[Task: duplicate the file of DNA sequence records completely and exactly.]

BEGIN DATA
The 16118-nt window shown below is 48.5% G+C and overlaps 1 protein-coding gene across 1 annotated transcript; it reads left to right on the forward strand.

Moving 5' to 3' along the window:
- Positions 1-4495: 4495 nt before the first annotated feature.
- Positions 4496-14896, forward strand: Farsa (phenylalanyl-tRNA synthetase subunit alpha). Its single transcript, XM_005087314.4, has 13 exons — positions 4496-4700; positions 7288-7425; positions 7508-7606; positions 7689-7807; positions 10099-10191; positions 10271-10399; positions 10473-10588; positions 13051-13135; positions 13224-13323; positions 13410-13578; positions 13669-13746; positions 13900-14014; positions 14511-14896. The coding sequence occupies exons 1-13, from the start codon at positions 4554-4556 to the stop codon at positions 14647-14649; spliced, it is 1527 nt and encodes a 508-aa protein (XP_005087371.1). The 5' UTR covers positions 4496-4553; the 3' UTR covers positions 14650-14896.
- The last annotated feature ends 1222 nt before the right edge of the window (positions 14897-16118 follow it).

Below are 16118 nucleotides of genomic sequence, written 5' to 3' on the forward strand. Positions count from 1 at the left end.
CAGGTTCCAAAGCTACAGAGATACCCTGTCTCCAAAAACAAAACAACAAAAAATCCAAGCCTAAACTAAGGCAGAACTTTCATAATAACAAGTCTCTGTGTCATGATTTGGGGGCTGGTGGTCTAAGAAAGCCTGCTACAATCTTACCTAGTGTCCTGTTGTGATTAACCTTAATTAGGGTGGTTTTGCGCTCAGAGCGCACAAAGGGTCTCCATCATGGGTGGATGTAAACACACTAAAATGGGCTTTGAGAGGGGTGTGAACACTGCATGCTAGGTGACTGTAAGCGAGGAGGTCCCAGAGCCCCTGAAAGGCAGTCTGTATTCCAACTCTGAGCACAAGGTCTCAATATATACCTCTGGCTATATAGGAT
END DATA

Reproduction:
The 16118-nt window shown below is 48.5% G+C and overlaps 1 protein-coding gene across 1 annotated transcript; it reads left to right on the forward strand.

Moving 5' to 3' along the window:
- Positions 1-4495: 4495 nt before the first annotated feature.
- Positions 4496-14896, forward strand: Farsa (phenylalanyl-tRNA synthetase subunit alpha). Its single transcript, XM_005087314.4, has 13 exons — positions 4496-4700; positions 7288-7425; positions 7508-7606; positions 7689-7807; positions 10099-10191; positions 10271-10399; positions 10473-10588; positions 13051-13135; positions 13224-13323; positions 13410-13578; positions 13669-13746; positions 13900-14014; positions 14511-14896. The coding sequence occupies exons 1-13, from the start codon at positions 4554-4556 to the stop codon at positions 14647-14649; spliced, it is 1527 nt and encodes a 508-aa protein (XP_005087371.1). The 5' UTR covers positions 4496-4553; the 3' UTR covers positions 14650-14896.
- The last annotated feature ends 1222 nt before the right edge of the window (positions 14897-16118 follow it).

Below are 16118 nucleotides of genomic sequence, written 5' to 3' on the forward strand. Positions count from 1 at the left end.
CAGGTTCCAAAGCTACAGAGATACCCTGTCTCCAAAAACAAAACAACAAAAAATCCAAGCCTAAACTAAGGCAGAACTTTCATAATAACAAGTCTCTGTGTCATGATTTGGGGGCTGGTGGTCTAAGAAAGCCTGCTACAATCTTACCTAGTGTCCTGTTGTGATTAACCTTAATTAGGGTGGTTTTGCGCTCAGAGCGCACAAAGGGTCTCCATCATGGGTGGATGTAAACACACTAAAATGGGCTTTGAGAGGGGTGTGAACACTGCATGCTAGGTGACTGTAAGCGAGGAGGTCCCAGAGCCCCTGAAAGGCAGTCTGTATTCCAACTCTGAGCACAAGGTCTCAATATATACCTCTGGCTATATAGGAT